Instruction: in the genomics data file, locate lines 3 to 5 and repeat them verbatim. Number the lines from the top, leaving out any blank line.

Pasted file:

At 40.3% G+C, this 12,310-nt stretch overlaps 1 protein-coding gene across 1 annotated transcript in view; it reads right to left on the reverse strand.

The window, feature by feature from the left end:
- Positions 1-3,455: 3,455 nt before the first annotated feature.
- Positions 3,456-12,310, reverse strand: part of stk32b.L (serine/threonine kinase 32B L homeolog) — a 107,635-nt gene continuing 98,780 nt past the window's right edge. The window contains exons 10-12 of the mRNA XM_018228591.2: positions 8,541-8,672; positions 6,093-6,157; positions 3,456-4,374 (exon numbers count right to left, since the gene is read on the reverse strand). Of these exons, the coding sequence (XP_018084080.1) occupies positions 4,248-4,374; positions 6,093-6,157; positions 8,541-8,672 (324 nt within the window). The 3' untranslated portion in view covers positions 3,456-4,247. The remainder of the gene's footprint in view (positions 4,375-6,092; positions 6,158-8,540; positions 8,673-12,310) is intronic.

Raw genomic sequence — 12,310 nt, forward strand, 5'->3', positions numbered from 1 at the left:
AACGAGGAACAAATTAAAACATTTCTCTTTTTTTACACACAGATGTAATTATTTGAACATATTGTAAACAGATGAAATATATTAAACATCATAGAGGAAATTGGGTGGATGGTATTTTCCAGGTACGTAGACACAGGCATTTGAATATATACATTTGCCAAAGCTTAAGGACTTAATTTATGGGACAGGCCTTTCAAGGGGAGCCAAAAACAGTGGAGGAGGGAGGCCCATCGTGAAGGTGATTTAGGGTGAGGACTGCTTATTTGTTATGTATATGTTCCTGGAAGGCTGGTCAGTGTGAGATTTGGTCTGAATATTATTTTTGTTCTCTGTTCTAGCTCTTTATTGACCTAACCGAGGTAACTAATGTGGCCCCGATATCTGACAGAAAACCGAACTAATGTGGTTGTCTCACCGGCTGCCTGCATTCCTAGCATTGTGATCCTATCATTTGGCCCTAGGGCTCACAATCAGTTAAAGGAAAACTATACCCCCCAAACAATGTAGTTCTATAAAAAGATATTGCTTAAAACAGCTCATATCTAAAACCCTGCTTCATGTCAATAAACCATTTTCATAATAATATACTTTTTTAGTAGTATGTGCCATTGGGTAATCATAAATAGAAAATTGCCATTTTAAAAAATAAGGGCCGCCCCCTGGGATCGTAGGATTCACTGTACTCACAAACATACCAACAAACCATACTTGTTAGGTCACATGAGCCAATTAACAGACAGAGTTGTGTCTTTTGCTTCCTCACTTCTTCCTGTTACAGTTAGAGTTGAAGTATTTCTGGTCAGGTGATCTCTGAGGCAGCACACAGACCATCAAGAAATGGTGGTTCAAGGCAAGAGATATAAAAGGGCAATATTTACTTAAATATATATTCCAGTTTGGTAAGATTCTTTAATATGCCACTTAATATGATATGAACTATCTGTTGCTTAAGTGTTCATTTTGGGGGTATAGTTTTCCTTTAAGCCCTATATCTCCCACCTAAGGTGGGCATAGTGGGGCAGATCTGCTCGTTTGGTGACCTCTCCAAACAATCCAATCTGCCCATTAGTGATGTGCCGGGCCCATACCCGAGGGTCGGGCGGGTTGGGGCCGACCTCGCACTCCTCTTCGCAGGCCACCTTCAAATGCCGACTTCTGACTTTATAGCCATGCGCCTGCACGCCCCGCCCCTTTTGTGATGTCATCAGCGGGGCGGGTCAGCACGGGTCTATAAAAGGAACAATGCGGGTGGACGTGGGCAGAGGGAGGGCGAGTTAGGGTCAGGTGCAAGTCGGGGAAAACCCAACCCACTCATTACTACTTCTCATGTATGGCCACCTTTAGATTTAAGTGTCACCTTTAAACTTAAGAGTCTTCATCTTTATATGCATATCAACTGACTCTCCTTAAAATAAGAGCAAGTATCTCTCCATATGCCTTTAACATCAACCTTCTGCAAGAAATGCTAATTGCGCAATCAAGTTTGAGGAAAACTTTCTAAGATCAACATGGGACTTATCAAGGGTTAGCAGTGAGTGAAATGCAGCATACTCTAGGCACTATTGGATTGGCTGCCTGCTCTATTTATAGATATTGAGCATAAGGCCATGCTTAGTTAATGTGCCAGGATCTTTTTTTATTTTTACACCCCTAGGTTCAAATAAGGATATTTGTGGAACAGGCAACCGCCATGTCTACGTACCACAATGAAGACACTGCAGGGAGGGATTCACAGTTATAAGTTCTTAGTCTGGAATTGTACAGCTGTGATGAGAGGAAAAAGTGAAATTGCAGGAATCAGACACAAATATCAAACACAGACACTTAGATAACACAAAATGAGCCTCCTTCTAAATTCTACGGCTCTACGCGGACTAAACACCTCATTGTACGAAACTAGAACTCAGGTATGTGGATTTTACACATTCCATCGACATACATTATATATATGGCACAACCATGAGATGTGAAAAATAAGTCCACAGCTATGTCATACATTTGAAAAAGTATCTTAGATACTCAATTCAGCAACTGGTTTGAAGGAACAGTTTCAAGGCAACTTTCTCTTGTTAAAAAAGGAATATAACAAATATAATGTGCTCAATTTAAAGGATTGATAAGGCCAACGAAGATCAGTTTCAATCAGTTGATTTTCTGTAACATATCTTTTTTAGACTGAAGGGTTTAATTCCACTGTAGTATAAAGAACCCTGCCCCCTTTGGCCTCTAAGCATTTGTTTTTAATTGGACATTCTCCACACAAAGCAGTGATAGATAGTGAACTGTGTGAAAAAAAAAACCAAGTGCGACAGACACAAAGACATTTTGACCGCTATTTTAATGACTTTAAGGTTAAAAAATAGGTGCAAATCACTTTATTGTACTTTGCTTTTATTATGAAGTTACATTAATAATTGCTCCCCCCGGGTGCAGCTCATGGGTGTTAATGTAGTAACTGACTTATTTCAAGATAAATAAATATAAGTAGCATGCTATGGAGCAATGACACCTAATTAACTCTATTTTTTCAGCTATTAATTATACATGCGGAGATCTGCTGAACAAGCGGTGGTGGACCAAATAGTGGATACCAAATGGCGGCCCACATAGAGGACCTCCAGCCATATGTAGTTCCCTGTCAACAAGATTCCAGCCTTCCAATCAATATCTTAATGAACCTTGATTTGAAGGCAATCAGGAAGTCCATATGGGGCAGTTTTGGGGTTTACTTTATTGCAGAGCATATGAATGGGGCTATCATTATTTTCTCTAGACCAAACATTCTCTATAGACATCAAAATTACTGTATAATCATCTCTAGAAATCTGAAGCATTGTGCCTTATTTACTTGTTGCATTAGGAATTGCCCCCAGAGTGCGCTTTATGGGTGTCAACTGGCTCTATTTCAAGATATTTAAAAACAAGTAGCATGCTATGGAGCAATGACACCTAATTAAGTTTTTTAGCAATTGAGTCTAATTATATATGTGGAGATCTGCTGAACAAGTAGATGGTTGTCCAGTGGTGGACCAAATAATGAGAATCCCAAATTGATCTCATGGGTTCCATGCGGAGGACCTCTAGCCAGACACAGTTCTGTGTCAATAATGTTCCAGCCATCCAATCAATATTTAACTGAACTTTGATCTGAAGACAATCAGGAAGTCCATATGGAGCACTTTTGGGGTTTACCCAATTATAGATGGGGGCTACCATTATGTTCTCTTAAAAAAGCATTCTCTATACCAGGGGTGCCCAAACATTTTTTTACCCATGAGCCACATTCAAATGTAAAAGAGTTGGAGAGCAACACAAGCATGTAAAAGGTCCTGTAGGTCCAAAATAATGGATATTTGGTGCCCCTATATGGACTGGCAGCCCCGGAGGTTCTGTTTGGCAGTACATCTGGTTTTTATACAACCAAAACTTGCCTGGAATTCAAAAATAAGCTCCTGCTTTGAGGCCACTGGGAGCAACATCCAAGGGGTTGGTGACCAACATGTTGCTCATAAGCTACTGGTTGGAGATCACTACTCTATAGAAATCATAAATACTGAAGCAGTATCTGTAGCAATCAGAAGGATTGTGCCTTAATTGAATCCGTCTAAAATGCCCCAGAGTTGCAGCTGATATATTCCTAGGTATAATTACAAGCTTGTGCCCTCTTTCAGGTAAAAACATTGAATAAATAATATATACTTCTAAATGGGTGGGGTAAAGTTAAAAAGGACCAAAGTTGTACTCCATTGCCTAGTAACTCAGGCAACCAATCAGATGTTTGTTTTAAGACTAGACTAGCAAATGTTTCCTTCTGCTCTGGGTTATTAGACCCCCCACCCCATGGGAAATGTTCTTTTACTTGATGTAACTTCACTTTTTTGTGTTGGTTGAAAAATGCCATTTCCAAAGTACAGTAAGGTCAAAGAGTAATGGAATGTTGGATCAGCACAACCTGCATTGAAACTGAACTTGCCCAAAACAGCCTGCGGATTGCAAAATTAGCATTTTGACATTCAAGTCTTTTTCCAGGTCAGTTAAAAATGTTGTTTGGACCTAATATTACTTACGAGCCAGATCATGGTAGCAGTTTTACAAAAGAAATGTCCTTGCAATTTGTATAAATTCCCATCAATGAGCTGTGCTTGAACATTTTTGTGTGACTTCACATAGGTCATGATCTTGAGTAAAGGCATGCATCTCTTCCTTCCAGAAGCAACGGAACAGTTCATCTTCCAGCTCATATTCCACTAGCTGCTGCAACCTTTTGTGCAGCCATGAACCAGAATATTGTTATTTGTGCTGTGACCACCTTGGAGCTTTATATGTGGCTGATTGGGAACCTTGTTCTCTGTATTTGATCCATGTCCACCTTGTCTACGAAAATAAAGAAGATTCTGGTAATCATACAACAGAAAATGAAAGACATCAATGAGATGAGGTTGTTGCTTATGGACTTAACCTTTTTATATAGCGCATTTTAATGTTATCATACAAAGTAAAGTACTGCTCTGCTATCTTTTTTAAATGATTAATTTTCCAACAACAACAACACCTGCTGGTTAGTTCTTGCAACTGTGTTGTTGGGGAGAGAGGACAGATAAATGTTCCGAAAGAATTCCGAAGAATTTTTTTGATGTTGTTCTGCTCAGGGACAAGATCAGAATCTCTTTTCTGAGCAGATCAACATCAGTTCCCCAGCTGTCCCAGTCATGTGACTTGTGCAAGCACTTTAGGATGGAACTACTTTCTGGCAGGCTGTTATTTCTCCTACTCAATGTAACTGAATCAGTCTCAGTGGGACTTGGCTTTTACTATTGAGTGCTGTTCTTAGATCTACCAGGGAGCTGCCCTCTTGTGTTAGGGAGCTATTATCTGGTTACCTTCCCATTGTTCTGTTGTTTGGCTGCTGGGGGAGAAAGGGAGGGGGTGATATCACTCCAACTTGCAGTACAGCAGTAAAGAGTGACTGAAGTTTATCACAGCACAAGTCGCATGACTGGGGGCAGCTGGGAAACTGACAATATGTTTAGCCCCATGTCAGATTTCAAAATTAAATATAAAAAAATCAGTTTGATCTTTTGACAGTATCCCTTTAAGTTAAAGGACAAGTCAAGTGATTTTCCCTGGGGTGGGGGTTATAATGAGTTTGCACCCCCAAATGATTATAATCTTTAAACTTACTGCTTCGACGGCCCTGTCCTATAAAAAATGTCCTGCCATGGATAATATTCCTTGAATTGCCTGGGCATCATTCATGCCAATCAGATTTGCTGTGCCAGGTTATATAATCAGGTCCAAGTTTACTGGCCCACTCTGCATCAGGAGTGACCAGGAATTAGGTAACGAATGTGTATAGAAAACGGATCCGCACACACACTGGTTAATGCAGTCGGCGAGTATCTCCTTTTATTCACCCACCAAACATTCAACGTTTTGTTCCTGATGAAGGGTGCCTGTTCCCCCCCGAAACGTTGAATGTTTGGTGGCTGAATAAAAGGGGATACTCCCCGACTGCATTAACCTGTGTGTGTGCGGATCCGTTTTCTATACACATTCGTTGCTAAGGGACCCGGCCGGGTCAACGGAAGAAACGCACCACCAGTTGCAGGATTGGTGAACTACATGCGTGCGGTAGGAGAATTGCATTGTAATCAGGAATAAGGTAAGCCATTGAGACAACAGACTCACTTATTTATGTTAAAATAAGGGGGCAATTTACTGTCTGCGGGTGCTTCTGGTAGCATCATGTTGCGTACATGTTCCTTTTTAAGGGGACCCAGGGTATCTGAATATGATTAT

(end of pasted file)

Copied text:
- Positions 1-3,455: 3,455 nt before the first annotated feature.
- Positions 3,456-12,310, reverse strand: part of stk32b.L (serine/threonine kinase 32B L homeolog) — a 107,635-nt gene continuing 98,780 nt past the window's right edge. The window contains exons 10-12 of the mRNA XM_018228591.2: positions 8,541-8,672; positions 6,093-6,157; positions 3,456-4,374 (exon numbers count right to left, since the gene is read on the reverse strand). Of these exons, the coding sequence (XP_018084080.1) occupies positions 4,248-4,374; positions 6,093-6,157; positions 8,541-8,672 (324 nt within the window). The 3' untranslated portion in view covers positions 3,456-4,247. The remainder of the gene's footprint in view (positions 4,375-6,092; positions 6,158-8,540; positions 8,673-12,310) is intronic.

Raw genomic sequence — 12,310 nt, forward strand, 5'->3', positions numbered from 1 at the left: